NEW YORK — Time — more than a century, actually — really does seem to fly at the Park Avenue Armory, home at the moment to a spellbinding exercise in storytelling, as it can only be done on a stage: “The Lehman Trilogy,” a three-act drama about the rise and fall of a Wall Street giant and the double-edged seductiveness of the American way.
Director Sam Mendes and Italian playwright Stefano Massini, in a supremely elegant English adaptation by Ben Power, assemble through the exertions of just three actors a character-rich saga of Lehman Brothers, the venerable investment bank that went belly up in 2008, in what was the largest bankruptcy in history.
The superb British actors Simon Russell Beale, Ben Miles and Adam Godley narrate and embody generations of Lehman men (and women) in a tale of immigrant aspiration, American ingenuity and the outstretching of dynastic arms — until they overreach. An overconfidence fueled by a faith in capitalism everlasting eventually undoes the dynasty. And while it takes 3½ hours for “The Lehman Trilogy” to chronicle Lehman Brothers’ flourishing and ultimate doom, the dexterity of this stagecraft makes it feel like half that.
Visually, it’s all remarkable: A narrative that starts in the 1840s and ends 160 years later plays out in the three modern offices of a revolving glass cube, designed by Es Devlin. The cardboard file boxes presumably containing Lehman’s history form the building blocks of scenery that Beale, Miles and Godley manipulate to represent furniture and other props. And on a vast, semicircular screen behind them, Luke Halls’s videos, of cotton fields and oceans and skylines, mark the passage of epochs and cataclysms.
What Massini lays out, in a work first produced in Paris in 2013 and eventually in Power’s version, for London’s National Theatre last year, is not so much a “too big to fail”-style cautionary tale of fiscal irresponsibility. “The Lehman Trilogy” has a larger canvas in mind. It’s a work in love with the first ripples of great historical tides, with a most theatrical kind of scholarship: the tracing of massive cultural upheavals to some of their singular roots.
In the case of Lehman Brothers, the detective work goes back in time to the arrival on these shores from Bavaria of Chaim, later Henry, Lehman, the progenitor of the business, who settles in, of all places, Montgomery, Ala. He’s played by the peerless Beale as a man of pious but malleable ambition, who with his later-to-arrive brothers, Emanuel (Miles) and Mayer (Godley), turns a fabric store into a thriving middleman enterprise between the cotton plantations of the South and the textile factories in the North. Little remarked upon but weighing heavily on modern consciousnesses is the fact that the Lehmans’ wealth was built in these early years on the backs of slave labor.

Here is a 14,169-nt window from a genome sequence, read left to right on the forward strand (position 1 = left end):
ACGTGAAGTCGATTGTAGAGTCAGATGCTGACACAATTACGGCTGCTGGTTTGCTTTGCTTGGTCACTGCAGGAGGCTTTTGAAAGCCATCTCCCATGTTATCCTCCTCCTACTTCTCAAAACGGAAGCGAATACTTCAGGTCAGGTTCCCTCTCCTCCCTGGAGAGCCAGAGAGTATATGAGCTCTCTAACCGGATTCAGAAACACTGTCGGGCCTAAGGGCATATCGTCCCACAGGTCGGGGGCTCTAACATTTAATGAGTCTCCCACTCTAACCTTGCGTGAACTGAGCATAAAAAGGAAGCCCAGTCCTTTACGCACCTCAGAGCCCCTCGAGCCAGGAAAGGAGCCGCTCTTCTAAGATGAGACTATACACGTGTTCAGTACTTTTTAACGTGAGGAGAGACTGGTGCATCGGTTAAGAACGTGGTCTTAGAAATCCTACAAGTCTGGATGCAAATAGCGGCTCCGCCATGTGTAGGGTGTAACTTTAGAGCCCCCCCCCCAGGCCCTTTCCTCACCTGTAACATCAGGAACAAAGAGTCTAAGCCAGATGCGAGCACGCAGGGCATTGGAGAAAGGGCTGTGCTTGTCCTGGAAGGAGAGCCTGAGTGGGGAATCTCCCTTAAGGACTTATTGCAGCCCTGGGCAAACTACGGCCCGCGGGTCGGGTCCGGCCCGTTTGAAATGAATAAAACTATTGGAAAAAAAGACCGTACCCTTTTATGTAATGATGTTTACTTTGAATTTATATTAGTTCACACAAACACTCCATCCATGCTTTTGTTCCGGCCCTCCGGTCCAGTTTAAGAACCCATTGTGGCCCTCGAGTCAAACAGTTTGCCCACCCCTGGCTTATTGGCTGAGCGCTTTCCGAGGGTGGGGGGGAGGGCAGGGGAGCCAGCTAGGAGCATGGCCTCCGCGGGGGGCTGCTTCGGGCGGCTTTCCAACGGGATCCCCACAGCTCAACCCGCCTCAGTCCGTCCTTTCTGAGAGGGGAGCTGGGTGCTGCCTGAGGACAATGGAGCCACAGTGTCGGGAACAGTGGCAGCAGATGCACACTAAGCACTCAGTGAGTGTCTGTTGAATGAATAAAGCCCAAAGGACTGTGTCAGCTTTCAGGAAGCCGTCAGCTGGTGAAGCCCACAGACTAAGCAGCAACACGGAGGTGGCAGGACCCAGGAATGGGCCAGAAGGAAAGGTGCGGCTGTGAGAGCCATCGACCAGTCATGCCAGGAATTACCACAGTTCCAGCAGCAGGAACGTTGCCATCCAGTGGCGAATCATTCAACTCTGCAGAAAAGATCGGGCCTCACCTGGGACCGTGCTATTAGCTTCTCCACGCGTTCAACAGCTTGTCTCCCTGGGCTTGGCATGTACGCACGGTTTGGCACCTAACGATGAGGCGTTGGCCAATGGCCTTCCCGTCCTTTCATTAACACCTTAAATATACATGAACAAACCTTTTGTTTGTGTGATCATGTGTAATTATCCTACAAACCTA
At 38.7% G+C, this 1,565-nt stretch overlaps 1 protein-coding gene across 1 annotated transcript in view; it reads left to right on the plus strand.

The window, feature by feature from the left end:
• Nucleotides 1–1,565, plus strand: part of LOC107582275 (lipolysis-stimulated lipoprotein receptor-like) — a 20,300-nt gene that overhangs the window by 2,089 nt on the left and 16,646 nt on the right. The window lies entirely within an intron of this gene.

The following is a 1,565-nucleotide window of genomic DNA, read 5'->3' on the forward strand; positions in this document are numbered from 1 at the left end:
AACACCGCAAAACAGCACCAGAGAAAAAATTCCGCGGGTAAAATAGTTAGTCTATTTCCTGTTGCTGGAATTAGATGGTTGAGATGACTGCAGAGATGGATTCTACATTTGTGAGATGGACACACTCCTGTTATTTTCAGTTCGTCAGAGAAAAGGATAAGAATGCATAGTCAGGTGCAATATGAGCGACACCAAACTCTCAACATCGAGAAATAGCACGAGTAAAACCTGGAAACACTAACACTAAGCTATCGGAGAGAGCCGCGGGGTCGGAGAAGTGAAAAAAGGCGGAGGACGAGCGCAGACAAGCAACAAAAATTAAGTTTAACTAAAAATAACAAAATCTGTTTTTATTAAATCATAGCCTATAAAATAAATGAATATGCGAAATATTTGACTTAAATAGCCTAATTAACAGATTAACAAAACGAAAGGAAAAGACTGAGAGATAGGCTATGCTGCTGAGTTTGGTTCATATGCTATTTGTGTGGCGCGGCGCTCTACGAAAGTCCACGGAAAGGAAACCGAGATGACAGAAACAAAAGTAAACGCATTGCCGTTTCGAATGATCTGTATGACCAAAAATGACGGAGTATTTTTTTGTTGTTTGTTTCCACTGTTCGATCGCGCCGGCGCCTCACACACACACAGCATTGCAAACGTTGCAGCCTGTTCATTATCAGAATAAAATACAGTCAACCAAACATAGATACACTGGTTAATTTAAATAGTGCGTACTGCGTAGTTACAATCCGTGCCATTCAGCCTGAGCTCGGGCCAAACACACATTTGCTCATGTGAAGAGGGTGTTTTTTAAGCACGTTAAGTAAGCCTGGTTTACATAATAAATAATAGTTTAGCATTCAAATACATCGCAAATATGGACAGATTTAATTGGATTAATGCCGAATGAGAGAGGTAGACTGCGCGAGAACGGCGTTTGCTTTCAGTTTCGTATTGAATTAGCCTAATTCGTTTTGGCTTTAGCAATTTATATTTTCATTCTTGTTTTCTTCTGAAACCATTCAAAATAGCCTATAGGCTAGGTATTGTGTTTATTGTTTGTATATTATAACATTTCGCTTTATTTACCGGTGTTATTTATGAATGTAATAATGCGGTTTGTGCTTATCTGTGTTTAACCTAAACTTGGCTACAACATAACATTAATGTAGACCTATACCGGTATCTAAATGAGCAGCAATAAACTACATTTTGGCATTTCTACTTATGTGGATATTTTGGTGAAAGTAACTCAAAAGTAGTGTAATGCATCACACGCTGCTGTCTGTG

It is a taint that never entirely wears off, as you watch the company expand into financial services on Wall Street, pouring money into industries (coffee, railroads) that will make it richer and into newfangled tools (PR, marketing) to knit itself ever more fundamentally into the national fabric. In Mendes’s direction you can feel an innate understanding of the restless urgency of immigrants proving their worth in a new land, an energy that infuses the successor generations with purpose but that, over time, corrupts with pomposity and entitlement. The decline is such that decades before the final bubble bursts, no Lehmans are left to run Lehman Brothers.
Beale, Miles and Godley, bearing absolutely no resemblance to one another, convince us utterly that they are all cut from the same Lehman cloth; they propel the story with a force that feels aerodynamic. Those rail lines the Lehmans underwrite seem to be carrying the drama with a locomotive whoosh. The counterpoint is the lovely underscoring composed by Nick Powell and performed on a piano at the lip of the stage by Candida Caldicot: Call it a fugue for stocks and bonds.
As they wielded ever more influence over the fate of their adoptive country, or were rocked by its signature events, from the devastations of the Civil War and the stock market crash to the triumphs of the postwar boom and the rise of technology, the Lehmans slowly shed much of their Germanic — and even some of their Jewish — identity. “The Lehman Trilogy” is a marvelous reckoning with their legacy, and a fascinating audit of a driven family’s psychic balance sheet.
The Lehman Trilogy, by Stefano Massini, adapted by Ben Power. Directed by Sam Mendes. Lighting, Jon Clark; costumes, Katrina Lindsay. About 3½ hours. Through April 20 at Thompson Arts Center at Park Avenue Armory, 643 Park Ave., New York. 212-933-5812. armoryonpark.org.